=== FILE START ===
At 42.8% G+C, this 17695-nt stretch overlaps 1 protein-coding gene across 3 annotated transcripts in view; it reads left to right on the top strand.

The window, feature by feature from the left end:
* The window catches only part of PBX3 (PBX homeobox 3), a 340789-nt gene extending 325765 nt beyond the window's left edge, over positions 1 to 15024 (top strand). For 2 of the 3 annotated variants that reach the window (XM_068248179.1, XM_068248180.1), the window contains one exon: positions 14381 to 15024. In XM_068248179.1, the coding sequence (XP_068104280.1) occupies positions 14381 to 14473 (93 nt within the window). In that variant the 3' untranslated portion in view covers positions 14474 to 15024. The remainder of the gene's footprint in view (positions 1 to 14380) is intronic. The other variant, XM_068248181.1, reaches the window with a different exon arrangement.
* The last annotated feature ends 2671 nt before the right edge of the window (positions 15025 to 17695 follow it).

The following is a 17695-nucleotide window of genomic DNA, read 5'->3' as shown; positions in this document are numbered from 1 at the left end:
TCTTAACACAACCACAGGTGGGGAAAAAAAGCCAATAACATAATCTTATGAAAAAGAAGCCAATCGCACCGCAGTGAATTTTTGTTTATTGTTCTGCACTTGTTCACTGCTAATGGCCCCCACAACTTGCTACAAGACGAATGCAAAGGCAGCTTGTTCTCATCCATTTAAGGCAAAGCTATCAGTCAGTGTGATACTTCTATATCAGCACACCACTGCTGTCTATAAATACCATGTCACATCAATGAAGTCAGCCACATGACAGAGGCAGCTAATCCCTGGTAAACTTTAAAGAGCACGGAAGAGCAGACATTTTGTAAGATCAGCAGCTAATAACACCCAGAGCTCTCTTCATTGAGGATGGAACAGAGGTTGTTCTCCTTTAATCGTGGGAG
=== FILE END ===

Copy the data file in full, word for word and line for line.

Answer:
At 42.8% G+C, this 17695-nt stretch overlaps 1 protein-coding gene across 3 annotated transcripts in view; it reads left to right on the top strand.

The window, feature by feature from the left end:
* The window catches only part of PBX3 (PBX homeobox 3), a 340789-nt gene extending 325765 nt beyond the window's left edge, over positions 1 to 15024 (top strand). For 2 of the 3 annotated variants that reach the window (XM_068248179.1, XM_068248180.1), the window contains one exon: positions 14381 to 15024. In XM_068248179.1, the coding sequence (XP_068104280.1) occupies positions 14381 to 14473 (93 nt within the window). In that variant the 3' untranslated portion in view covers positions 14474 to 15024. The remainder of the gene's footprint in view (positions 1 to 14380) is intronic. The other variant, XM_068248181.1, reaches the window with a different exon arrangement.
* The last annotated feature ends 2671 nt before the right edge of the window (positions 15025 to 17695 follow it).

The following is a 17695-nucleotide window of genomic DNA, read 5'->3' as shown; positions in this document are numbered from 1 at the left end:
TCTTAACACAACCACAGGTGGGGAAAAAAAGCCAATAACATAATCTTATGAAAAAGAAGCCAATCGCACCGCAGTGAATTTTTGTTTATTGTTCTGCACTTGTTCACTGCTAATGGCCCCCACAACTTGCTACAAGACGAATGCAAAGGCAGCTTGTTCTCATCCATTTAAGGCAAAGCTATCAGTCAGTGTGATACTTCTATATCAGCACACCACTGCTGTCTATAAATACCATGTCACATCAATGAAGTCAGCCACATGACAGAGGCAGCTAATCCCTGGTAAACTTTAAAGAGCACGGAAGAGCAGACATTTTGTAAGATCAGCAGCTAATAACACCCAGAGCTCTCTTCATTGAGGATGGAACAGAGGTTGTTCTCCTTTAATCGTGGGAG